Bacteria: one-celled, microscopic organisms that grow and multiply everywhere on Earth. They can be either useful or harmful to animals... more
Culture: a growing “soup” of microscopic organisms and the nutrients they need to survive.
Microbe: a living thing so tiny that you would need a microscope to see it... more
Probiotic: food or another substance that helps to replenish or replace microorganisms in specific parts of the body.
Vitamin: molecules found in the cells of living things that are needed for growth. They come from the food you eat, and cannot be made in the body... more
Yogurt to the rescue!
Has a doctor ever suggested that you "Eat some yogurt!" when you’re sick and taking antibiotics? It’s a smart thing to do. Yogurt is chock-full of protein, vitamins, and calcium. It’s also a superb source of good, helpful bacteria. Another word for these good bacteria is probiotics.
The good bacteria found in yogurt are known as live cultures. That means they are still alive when you eat them. Yogurt usually contains a few different kinds of microbes. It’s made under controlled conditions to allow only the good bacteria to grow. Letting in bad bacteria might spoil the food and make it taste bad, or even make you sick. The reason to eat probiotics after being treated with antibiotics is simple. You recharge your digestive system with a new batch of good bacteria.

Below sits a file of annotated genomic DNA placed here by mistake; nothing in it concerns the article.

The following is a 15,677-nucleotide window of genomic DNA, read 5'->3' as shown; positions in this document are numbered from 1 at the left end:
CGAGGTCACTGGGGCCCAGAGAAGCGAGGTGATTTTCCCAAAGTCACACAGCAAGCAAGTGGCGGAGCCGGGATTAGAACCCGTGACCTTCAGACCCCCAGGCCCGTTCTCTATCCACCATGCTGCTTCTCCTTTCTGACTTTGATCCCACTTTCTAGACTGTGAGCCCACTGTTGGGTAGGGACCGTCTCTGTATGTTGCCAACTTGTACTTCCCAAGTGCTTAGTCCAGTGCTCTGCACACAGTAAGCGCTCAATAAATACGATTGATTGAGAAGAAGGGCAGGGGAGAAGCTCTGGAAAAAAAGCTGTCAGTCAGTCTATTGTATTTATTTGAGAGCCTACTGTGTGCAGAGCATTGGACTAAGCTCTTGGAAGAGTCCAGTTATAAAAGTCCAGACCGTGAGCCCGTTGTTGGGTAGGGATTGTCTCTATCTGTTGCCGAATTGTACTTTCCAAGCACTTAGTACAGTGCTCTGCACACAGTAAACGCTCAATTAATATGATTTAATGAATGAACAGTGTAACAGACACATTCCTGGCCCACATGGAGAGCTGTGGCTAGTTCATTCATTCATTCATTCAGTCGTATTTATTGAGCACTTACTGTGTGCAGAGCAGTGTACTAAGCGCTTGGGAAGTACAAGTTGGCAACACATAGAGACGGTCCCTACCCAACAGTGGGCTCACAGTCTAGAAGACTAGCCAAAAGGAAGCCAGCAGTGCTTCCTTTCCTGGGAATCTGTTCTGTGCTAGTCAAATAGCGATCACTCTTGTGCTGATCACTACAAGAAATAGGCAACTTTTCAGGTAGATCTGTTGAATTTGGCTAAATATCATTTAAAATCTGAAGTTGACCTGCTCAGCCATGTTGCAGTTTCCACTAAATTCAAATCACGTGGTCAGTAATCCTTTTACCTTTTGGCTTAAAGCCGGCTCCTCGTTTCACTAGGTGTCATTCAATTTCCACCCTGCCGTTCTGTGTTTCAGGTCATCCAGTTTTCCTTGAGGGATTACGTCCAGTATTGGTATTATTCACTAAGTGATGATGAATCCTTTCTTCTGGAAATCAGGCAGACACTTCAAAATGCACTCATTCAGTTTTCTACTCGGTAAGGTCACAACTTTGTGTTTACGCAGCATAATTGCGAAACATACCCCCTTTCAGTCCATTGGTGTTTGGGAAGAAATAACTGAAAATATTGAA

Additional images from Wikimedia via Oxytousc (yogurt).
Dr. Biology. (2014, July 08). Yogurt and Probiotics. ASU - Ask A Biologist. Retrieved December 3, 2020 from https://askabiologist.asu.edu/yogurt-and-probiotics
Dr. Biology. "Yogurt and Probiotics". ASU - Ask A Biologist. 08 July, 2014. https://askabiologist.asu.edu/yogurt-and-probiotics
Dr. Biology. "Yogurt and Probiotics". ASU - Ask A Biologist. 08 Jul 2014. ASU - Ask A Biologist, Web. 3 Dec 2020. https://askabiologist.asu.edu/yogurt-and-probiotics